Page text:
Mindy Garfinkle Photography<p>Erica Hornthal, dance/movement therapist and professional counselor, will lead a <a href="https://listings.dancemagazine.com/vds/?class=MovementMedicineJune18" target="_blank">guided movement meditation</a> designed to reduce stress and prioritize self care.</p><p><a href="https://listings.dancemagazine.com/vds/?class=MovementMedicineJune18" target="_blank">Sign up here.</a></p>
Joseph Miller, Courtesy Flexistretcher<p>Join Rein Short for a <a href="https://listings.dancemagazine.com/vds/?class=FlexibilityTrainingJune23" target="_blank">60-minute stretch and strength class</a> specifically designed to address the needs of the dancer using the Flexistretcher tool.</p><p><a href="https://listings.dancemagazine.com/vds/?class=FlexibilityTrainingJune23" target="_blank">Sign up now</a>.</p>
Chris Kendig Photography, Courtesy BalletX<p>BalletX dancer and Princess Grace Award-winner Stanley Glover will teach a <a href="https://listings.dancemagazine.com/vds/?class=VogueJune25" target="_blank">vogue femme class for all levels</a>, including vogue basics and a vogue history lesson.</p><p><a href="https://listings.dancemagazine.com/vds/?class=VogueJune25" target="_blank">Sign up now</a>.</p>
Chasity Strickland/YOUnique Photography, Courtesy Beasley<p>Join Alyssa Beasley, regional director of Fusion National Dance Competition, for a <a href="https://listings.dancemagazine.com/vds/?class=TechniqueConditioningJune30" target="_blank">technique-inspired conditioning and stretching class</a>.</p><p><span></span><a href="https://listings.dancemagazine.com/vds/?class=TechniqueConditioningJune30" target="_blank">Sign up now</a>.</p>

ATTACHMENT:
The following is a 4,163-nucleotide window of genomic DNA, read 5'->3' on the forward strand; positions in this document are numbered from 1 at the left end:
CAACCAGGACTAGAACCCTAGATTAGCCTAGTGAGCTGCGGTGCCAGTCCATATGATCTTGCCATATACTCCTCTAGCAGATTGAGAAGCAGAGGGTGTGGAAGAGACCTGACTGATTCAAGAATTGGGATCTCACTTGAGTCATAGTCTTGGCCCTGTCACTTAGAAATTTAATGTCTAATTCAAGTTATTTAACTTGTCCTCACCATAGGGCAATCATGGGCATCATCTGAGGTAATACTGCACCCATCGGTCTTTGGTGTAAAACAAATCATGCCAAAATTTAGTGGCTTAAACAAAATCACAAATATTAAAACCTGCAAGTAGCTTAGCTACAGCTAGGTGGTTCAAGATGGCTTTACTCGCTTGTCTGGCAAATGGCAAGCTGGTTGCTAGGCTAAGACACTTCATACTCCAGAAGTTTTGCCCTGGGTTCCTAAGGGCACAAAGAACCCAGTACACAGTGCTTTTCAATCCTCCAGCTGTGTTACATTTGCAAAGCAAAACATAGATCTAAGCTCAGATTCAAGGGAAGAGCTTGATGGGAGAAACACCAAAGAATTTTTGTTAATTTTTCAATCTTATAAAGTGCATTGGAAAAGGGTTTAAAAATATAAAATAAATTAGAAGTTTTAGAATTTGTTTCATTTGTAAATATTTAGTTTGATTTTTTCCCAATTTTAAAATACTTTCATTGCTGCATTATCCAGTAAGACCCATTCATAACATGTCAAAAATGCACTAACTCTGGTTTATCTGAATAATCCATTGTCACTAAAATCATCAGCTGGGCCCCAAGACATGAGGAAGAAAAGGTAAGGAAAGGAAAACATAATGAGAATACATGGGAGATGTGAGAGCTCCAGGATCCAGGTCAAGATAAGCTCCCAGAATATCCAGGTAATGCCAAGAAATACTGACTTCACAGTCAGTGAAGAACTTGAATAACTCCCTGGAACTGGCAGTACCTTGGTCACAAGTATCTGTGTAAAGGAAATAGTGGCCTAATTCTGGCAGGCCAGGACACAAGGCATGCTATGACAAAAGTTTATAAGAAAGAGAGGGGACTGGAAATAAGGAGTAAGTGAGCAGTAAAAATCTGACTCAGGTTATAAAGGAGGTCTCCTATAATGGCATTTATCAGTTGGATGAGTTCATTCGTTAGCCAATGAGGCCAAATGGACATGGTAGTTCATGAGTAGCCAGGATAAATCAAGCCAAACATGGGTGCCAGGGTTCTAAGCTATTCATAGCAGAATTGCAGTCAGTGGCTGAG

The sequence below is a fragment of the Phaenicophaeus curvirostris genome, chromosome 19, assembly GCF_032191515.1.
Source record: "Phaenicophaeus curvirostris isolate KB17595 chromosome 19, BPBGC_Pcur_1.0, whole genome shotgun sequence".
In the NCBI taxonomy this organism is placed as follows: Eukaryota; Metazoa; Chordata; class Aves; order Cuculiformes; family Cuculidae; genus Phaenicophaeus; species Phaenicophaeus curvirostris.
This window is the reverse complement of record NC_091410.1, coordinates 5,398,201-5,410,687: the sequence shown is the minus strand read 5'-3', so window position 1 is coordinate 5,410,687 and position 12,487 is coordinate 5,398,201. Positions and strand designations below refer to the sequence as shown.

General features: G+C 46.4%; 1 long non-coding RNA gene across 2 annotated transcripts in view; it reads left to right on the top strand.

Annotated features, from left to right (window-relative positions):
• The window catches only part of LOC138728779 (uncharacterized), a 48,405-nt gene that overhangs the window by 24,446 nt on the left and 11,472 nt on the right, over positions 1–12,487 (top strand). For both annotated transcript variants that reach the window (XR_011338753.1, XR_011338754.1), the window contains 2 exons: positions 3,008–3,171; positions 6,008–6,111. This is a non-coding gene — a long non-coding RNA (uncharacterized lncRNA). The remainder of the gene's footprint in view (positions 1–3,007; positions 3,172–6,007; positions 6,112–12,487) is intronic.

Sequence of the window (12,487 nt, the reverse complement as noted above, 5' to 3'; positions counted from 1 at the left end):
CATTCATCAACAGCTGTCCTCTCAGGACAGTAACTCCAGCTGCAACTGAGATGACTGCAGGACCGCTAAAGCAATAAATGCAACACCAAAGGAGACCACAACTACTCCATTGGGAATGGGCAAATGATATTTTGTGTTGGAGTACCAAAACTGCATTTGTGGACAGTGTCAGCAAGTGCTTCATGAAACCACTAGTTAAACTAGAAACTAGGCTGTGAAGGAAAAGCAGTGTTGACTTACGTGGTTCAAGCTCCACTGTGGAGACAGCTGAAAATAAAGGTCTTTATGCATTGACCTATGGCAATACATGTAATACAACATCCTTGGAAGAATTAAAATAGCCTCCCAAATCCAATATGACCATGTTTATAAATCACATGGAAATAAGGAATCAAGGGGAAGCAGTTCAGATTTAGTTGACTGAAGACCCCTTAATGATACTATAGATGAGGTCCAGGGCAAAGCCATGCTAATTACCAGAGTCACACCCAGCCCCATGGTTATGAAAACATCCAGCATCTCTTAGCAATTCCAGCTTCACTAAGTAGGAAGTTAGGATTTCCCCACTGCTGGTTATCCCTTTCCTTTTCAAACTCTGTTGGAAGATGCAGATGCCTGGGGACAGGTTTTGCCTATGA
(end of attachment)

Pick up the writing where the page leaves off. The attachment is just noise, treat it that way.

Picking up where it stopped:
Rob Ferrell, Courtesy Goucher<p>Elizabeth Lowe Ahearn, dance professor and founding director of the Pilates Center at Goucher College, will teach <a href="http://listings.dancemagazine.com/vds/?class=GoucherMay28" target="_blank">a Classical Pilates mat class</a> designed to improve stretch, strength and control. </p><p><a href="http://listings.dancemagazine.com/vds/?class=GoucherMay28" target="_blank">Sign up here.</a></p>
Sammi Pfieffer, Courtesy Koresh<p>Join Melissa Rector, assistant artistic director of Koresh Dance Company, for <a href="http://listings.dancemagazine.com/vds/?class=KoreshDanceCompanyMay26" target="_blank">an intermediate contemporary class </a>focused on groundedness, breath, body percussion, stylized gesture and quick transitions. </p><p><a href="http://listings.dancemagazine.com/vds/?class=KoreshDanceCompanyMay26" target="_blank">Sign up here.</a></p>